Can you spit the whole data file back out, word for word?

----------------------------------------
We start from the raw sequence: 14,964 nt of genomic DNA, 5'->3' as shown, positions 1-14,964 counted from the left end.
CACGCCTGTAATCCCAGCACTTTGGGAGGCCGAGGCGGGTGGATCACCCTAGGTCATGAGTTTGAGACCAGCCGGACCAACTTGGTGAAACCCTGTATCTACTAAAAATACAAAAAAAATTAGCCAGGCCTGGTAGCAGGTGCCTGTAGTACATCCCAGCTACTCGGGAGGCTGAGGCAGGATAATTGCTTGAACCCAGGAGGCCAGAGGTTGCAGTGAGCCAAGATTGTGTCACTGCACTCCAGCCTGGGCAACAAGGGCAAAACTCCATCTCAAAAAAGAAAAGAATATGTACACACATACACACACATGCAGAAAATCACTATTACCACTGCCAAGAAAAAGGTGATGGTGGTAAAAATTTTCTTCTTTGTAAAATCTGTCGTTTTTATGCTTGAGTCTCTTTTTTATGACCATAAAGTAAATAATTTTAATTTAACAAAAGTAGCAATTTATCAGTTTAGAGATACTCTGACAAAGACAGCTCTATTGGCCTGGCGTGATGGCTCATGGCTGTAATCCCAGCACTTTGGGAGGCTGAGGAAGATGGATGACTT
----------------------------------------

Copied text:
We start from the raw sequence: 14,964 nt of genomic DNA, 5'->3' as shown, positions 1-14,964 counted from the left end.
CACGCCTGTAATCCCAGCACTTTGGGAGGCCGAGGCGGGTGGATCACCCTAGGTCATGAGTTTGAGACCAGCCGGACCAACTTGGTGAAACCCTGTATCTACTAAAAATACAAAAAAAATTAGCCAGGCCTGGTAGCAGGTGCCTGTAGTACATCCCAGCTACTCGGGAGGCTGAGGCAGGATAATTGCTTGAACCCAGGAGGCCAGAGGTTGCAGTGAGCCAAGATTGTGTCACTGCACTCCAGCCTGGGCAACAAGGGCAAAACTCCATCTCAAAAAAGAAAAGAATATGTACACACATACACACACATGCAGAAAATCACTATTACCACTGCCAAGAAAAAGGTGATGGTGGTAAAAATTTTCTTCTTTGTAAAATCTGTCGTTTTTATGCTTGAGTCTCTTTTTTATGACCATAAAGTAAATAATTTTAATTTAACAAAAGTAGCAATTTATCAGTTTAGAGATACTCTGACAAAGACAGCTCTATTGGCCTGGCGTGATGGCTCATGGCTGTAATCCCAGCACTTTGGGAGGCTGAGGAAGATGGATGACTT